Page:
basketball Edit

Starting Five: Summer changes coming?


It looks like change is going to be coming to the grassroots basketball scene as we currently know it. However, exactly what those changes will be and how soon they will happen is still to be determined. National Analyst Eric Bossi discusses what's out there regarding summer changes, reflects on the 2018 NBA Draft, takes a look at Purdue's newest commitment and more in his weekly Starting Five.

MORE: Duke enters mix for Delaire


Ever since the commission on college basketball recommended the NCAA change summer basketball, things have been brewing. Over the past few weeks, talks about exactly what can change in how a school watches a player like 2019's No. 1 prospect Vernon Carey Jr. this summer compared to the summer of 2019 have really heated up.

It's clear that the NCAA is trying to put together a plan and get it in front of the commission sometime after the summer ends and it sounds pretty clear that the focuses are eliminating the July evaluation periods, lessening the influence of shoe companies and getting the high school coach more involved in the recruiting process.

However, after spending my weekend speaking to coaches on all levels involved and many other grassroots sources, it doesn't sound to me that a very clear plan has been formulated and that the NCAA doesn't seem to be taking into account just how massive the rumored change could be and how many moving parts will be involved.

The mere thought of sweeping change has many up in arms and once we see an actual plan, they may be justified. But, I want to at least know for sure what the plan is before forming an opinion.

It sounds like the NCAA wants to end the three July live evaluation periods and replace them with some sort of NCAA-run system of evaluation camps in June, making it so that coaches could spend more times visiting players at their high schools or watching them play in state sanctioned summer events. Exactly where these camps would take place, how many players would be invited, how they would be staffed and financed and many other issues haven't yet been deeply looked into. Maybe schools bid to host them on their campuses, maybe USA Basketball gets involved, maybe there is a national camp. Will there be separate camps for players in separate classes? Nobody knows for sure at this point. There is only a very basic outline of an idea and then a lot of questions about how to make it all happen or if any proposed change is even feasible.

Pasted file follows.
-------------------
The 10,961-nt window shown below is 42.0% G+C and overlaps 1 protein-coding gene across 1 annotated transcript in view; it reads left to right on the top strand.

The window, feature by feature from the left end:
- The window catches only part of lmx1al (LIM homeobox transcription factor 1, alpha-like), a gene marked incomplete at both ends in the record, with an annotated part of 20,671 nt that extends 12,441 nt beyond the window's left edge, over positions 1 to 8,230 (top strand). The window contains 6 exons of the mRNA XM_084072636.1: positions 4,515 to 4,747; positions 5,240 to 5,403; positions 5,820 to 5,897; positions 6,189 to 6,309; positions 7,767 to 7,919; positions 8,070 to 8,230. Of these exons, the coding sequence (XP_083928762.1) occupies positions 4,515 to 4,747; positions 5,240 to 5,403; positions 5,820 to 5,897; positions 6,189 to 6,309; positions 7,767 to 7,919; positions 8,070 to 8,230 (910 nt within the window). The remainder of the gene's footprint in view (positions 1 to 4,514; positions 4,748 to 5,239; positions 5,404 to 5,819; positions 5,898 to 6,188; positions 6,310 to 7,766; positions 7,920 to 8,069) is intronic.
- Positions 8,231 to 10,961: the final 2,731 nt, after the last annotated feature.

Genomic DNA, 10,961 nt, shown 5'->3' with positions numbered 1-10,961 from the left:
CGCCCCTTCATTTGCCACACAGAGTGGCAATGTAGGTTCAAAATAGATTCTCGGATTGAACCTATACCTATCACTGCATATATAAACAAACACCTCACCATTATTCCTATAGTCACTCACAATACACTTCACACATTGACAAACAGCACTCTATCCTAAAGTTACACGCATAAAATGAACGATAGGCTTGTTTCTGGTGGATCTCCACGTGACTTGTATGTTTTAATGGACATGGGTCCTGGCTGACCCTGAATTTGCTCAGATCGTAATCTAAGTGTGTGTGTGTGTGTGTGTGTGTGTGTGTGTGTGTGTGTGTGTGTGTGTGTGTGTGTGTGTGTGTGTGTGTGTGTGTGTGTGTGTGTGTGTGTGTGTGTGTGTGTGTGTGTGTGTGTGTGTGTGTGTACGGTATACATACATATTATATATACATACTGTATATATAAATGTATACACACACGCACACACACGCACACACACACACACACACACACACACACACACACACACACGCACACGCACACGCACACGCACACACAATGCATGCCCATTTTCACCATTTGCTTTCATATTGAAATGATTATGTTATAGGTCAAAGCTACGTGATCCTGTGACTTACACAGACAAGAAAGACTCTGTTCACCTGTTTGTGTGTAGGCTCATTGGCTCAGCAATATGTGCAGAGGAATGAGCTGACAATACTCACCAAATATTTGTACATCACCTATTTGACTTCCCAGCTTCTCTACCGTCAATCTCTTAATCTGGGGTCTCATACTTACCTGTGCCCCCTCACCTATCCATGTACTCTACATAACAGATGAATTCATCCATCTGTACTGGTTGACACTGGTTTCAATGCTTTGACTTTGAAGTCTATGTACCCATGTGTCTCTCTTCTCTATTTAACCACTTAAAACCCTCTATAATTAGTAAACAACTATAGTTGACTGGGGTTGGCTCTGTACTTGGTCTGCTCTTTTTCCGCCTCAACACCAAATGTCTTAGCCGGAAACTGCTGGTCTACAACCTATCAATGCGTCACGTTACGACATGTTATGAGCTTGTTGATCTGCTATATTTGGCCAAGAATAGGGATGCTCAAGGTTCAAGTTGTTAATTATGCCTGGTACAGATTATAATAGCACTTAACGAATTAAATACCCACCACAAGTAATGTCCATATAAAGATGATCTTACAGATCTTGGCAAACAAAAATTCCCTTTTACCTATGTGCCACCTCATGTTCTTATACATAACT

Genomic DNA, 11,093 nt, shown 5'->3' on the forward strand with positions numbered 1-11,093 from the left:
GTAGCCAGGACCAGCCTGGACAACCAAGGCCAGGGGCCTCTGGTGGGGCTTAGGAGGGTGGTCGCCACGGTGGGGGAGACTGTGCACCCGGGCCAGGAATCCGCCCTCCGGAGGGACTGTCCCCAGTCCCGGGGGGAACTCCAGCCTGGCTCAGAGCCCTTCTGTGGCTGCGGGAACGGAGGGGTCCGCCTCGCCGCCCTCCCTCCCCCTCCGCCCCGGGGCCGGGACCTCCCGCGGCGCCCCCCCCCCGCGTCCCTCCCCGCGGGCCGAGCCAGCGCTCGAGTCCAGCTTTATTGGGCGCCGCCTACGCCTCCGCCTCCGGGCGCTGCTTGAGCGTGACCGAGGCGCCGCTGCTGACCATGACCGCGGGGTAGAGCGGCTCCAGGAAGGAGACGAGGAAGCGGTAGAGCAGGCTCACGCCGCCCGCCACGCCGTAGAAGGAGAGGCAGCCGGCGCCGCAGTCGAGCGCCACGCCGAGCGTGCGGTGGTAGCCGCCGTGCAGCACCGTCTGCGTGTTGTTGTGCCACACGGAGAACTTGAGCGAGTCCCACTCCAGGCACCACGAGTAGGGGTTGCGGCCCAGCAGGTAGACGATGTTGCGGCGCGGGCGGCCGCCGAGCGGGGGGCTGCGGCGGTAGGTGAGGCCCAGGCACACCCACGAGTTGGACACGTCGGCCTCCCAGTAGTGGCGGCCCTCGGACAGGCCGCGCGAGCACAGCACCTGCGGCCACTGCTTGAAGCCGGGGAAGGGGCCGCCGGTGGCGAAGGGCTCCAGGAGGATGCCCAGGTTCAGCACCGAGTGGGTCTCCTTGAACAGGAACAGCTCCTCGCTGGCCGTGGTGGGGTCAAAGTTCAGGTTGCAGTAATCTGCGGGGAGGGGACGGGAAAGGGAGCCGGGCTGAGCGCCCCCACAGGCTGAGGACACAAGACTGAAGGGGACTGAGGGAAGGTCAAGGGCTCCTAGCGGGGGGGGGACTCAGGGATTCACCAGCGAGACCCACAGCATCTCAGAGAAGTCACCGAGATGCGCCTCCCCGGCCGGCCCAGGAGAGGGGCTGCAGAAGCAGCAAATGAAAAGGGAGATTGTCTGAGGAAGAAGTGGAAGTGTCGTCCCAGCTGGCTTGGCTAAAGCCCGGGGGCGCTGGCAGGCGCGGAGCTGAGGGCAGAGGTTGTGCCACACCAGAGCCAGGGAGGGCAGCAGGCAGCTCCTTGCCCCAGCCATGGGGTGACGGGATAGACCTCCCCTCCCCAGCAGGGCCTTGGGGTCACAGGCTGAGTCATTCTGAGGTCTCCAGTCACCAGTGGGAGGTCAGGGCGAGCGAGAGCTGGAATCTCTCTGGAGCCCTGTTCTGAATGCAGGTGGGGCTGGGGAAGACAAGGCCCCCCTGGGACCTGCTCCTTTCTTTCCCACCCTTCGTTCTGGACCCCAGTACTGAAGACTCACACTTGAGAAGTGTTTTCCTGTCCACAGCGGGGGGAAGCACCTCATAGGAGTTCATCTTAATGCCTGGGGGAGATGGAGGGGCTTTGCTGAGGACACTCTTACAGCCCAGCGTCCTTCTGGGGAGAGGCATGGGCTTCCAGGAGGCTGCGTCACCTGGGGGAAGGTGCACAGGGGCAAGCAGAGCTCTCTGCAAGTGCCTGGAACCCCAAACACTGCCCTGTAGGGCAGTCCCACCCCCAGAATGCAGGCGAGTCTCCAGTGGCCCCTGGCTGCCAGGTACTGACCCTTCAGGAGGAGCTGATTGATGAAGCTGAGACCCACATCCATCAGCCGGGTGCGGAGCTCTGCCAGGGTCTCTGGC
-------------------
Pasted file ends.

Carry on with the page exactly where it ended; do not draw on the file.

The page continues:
It's going to be incredibly expensive and if I think I get it bad sometimes from parents or coaches who are upset about their player's ranking, well, that's going to be child's play compared to what happens when the NCAA starts deeming which players are worthy of being looked at by coaches. Or what's going to happen if the NCAA really tries to partially freeze out shoe companies that pay their members millions of dollars? It's going to be ugly. Really ugly.

But, since there is no clear plan in place, I am going to stick to my word and at least wait to see what's put in place before making a final opinion. However, after nearly 20 years in the business, I'm a bit worried that perceived public pressure to clean up "AAU" has the NCAA rushing to action.

This isn't about making change just to make change, this is about making important and smart change. The current grassroots system and how potential college players get exposure is a complex system that needs to be looked at from every angle. It seems to me that it should take longer than just a couple of months to truly perform due diligence and get it right and I'm worried that this is going to be a rush job that will be scrapped shortly after being put into place.


The 2018 NBA Draft as come and gone with Arizona's DeAndre Ayton going No. 1 overall to the Phoenix Suns. So, the question is, how did we do in the Draft when talking about high school rankings?